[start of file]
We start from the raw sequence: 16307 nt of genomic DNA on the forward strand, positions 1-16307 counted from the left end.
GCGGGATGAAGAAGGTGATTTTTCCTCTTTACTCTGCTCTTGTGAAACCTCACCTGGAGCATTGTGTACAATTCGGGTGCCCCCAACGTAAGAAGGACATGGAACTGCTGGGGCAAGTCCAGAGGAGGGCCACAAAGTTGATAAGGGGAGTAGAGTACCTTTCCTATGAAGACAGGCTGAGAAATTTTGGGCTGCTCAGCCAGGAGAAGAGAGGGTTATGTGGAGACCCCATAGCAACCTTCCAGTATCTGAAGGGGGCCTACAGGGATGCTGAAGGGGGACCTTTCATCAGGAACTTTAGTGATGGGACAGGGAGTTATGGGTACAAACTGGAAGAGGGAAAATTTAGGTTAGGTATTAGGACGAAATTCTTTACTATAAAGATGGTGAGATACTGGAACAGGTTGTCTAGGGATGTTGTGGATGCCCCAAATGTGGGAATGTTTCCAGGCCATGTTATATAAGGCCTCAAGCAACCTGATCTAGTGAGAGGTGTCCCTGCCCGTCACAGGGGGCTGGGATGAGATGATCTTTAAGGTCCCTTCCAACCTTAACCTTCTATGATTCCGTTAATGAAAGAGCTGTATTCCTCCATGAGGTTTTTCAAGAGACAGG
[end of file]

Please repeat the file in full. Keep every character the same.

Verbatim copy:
We start from the raw sequence: 16307 nt of genomic DNA on the forward strand, positions 1-16307 counted from the left end.
GCGGGATGAAGAAGGTGATTTTTCCTCTTTACTCTGCTCTTGTGAAACCTCACCTGGAGCATTGTGTACAATTCGGGTGCCCCCAACGTAAGAAGGACATGGAACTGCTGGGGCAAGTCCAGAGGAGGGCCACAAAGTTGATAAGGGGAGTAGAGTACCTTTCCTATGAAGACAGGCTGAGAAATTTTGGGCTGCTCAGCCAGGAGAAGAGAGGGTTATGTGGAGACCCCATAGCAACCTTCCAGTATCTGAAGGGGGCCTACAGGGATGCTGAAGGGGGACCTTTCATCAGGAACTTTAGTGATGGGACAGGGAGTTATGGGTACAAACTGGAAGAGGGAAAATTTAGGTTAGGTATTAGGACGAAATTCTTTACTATAAAGATGGTGAGATACTGGAACAGGTTGTCTAGGGATGTTGTGGATGCCCCAAATGTGGGAATGTTTCCAGGCCATGTTATATAAGGCCTCAAGCAACCTGATCTAGTGAGAGGTGTCCCTGCCCGTCACAGGGGGCTGGGATGAGATGATCTTTAAGGTCCCTTCCAACCTTAACCTTCTATGATTCCGTTAATGAAAGAGCTGTATTCCTCCATGAGGTTTTTCAAGAGACAGG